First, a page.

If your aim was to actually piss me off to the point of me leaving my chair at that moment and head to the careers office thinking "I'll show that guy", you failed. If that's what you would have done, I'd say don't be pressured into anything. I appreciate all the support I've had here and it does spur me on and motivate me.
You say you made the decision to stay at home to watch your kids growing up and help raise them. Both my sons were born while I was in the Army and they came with me and her indoors, we travelled the world together, and all of us would do it all again in a heartbeat. Yes there were times apart from each other, but that made the times together more precious and even better.
You're a lucky man to have been able to have them with you as you travelled. No doubt that would make things easier but I don't have that option as their mother and I are no longer together. My boys would stay at home.
Every post you have made in this thread is littered with signs of good intentions, which unfortunately are heavily countered with 'get out of jail cards' with all kinds of reasons why you might not make it, so setting yourself up for failure.
I'm acknowledging the fact that yes, I could fail, yes this could be too hard, yes I could get injured, I'm a realist, but that's not to say I'm not going to give it everything. It's not as though I'm 16 and I can try multiple times, this is likely my one and only crack at it which makes me want to take it very seriously. Trust me, I will visit recruitment and I will sign up.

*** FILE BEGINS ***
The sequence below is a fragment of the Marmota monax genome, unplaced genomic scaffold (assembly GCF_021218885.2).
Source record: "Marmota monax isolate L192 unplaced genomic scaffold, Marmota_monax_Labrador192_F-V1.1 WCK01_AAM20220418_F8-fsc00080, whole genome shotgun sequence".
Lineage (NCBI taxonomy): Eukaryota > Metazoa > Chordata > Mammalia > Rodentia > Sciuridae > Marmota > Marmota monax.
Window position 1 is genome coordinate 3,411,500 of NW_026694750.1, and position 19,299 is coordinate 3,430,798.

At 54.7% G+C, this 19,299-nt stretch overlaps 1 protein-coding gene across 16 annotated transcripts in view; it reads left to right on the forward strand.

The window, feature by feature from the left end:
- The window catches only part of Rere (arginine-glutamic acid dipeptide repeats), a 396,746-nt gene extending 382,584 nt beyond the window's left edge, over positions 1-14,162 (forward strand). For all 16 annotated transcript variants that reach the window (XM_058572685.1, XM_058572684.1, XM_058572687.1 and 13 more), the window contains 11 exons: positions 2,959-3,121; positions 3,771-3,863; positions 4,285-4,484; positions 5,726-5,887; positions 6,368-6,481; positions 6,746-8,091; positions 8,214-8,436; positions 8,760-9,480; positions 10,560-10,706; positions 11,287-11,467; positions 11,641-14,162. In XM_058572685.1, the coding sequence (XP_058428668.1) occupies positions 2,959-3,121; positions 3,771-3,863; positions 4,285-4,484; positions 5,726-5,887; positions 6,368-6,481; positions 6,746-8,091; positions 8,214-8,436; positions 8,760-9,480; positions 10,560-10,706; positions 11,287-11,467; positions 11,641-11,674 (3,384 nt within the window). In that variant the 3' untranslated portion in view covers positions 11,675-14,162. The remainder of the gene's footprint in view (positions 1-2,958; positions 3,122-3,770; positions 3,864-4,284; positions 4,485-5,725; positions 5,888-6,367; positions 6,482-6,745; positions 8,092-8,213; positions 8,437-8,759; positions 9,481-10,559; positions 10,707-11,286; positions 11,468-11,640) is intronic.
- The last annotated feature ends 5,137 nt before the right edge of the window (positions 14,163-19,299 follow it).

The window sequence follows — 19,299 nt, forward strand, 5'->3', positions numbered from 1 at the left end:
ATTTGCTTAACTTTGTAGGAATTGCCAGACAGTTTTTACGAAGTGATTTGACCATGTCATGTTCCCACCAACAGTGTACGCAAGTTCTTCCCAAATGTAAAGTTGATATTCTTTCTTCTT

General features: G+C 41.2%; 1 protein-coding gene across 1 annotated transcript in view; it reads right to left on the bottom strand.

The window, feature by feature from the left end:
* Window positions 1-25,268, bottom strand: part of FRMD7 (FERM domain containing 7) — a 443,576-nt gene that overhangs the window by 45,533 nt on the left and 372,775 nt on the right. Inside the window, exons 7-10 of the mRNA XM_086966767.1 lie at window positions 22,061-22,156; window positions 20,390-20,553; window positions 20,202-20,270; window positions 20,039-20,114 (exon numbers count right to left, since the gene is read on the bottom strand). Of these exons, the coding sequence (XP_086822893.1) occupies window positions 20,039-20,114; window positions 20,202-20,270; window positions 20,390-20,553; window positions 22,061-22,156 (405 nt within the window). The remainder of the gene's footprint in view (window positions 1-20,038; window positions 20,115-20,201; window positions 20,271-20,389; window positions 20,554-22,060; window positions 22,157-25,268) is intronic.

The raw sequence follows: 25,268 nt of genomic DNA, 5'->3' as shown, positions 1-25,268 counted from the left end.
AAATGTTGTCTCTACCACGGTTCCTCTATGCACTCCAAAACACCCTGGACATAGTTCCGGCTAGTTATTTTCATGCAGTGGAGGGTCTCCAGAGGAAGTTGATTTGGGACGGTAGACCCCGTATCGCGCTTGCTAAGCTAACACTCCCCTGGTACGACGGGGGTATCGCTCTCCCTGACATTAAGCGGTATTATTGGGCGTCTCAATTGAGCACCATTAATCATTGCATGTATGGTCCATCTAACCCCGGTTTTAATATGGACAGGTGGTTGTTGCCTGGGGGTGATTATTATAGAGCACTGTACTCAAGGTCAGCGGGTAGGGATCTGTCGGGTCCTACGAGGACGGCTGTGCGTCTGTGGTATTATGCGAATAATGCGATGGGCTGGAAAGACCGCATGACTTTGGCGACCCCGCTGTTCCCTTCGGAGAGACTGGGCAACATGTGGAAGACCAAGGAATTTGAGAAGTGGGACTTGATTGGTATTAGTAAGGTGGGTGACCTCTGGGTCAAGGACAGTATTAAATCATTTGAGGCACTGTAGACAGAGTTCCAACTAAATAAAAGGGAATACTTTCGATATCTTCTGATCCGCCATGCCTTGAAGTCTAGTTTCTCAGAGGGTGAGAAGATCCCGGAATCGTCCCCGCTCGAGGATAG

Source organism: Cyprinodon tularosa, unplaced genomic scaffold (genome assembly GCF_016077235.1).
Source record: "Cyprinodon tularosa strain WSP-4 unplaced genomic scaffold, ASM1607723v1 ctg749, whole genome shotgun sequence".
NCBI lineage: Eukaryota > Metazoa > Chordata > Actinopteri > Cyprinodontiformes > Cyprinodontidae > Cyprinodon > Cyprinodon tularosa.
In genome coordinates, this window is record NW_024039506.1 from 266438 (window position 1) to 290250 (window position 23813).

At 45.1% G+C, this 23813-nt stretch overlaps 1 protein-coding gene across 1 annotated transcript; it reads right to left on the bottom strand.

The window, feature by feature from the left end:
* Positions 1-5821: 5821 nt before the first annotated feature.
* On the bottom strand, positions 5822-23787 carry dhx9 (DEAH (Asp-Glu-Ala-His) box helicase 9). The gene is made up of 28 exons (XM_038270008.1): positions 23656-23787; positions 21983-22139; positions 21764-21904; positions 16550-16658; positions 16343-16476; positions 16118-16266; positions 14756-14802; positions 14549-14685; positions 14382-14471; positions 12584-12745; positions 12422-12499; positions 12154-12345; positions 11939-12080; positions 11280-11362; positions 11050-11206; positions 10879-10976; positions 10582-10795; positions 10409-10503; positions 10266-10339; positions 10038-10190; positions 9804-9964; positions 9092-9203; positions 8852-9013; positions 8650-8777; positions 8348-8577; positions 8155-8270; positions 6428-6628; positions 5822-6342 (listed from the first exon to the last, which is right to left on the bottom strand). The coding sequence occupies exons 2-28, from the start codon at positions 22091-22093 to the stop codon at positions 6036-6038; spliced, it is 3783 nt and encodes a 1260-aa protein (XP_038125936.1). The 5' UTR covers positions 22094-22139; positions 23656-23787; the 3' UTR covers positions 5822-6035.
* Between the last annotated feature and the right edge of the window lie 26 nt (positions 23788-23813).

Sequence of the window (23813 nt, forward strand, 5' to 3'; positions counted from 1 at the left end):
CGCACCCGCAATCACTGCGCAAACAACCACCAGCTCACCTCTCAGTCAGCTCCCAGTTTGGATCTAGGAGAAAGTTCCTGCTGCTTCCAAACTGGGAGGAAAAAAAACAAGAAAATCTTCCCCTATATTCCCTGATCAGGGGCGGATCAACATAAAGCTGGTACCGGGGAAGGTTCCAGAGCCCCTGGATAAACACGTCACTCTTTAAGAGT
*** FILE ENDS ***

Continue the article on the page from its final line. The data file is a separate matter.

If your aim was to actually piss me off to the point of me leaving my chair at that moment and head to the careers office thinking "I'll show that guy", you failed. If that's what you would have done, I'd say don't be pressured into anything. I appreciate all the support I've had here and it does spur me on and motivate me.

You're a lucky man to have been able to have them with you as you travelled. No doubt that would make things easier but I don't have that option as their mother and I are no longer together. My boys would stay at home.

I'm acknowledging the fact that yes, I could fail, yes this could be too hard, yes I could get injured, I'm a realist, but that's not to say I'm not going to give it everything. It's not as though I'm 16 and I can try multiple times, this is likely my one and only crack at it which makes me want to take it very seriously. Trust me, I will visit recruitment and I will sign up.
Let us know on Monday how you got on at the AFCO.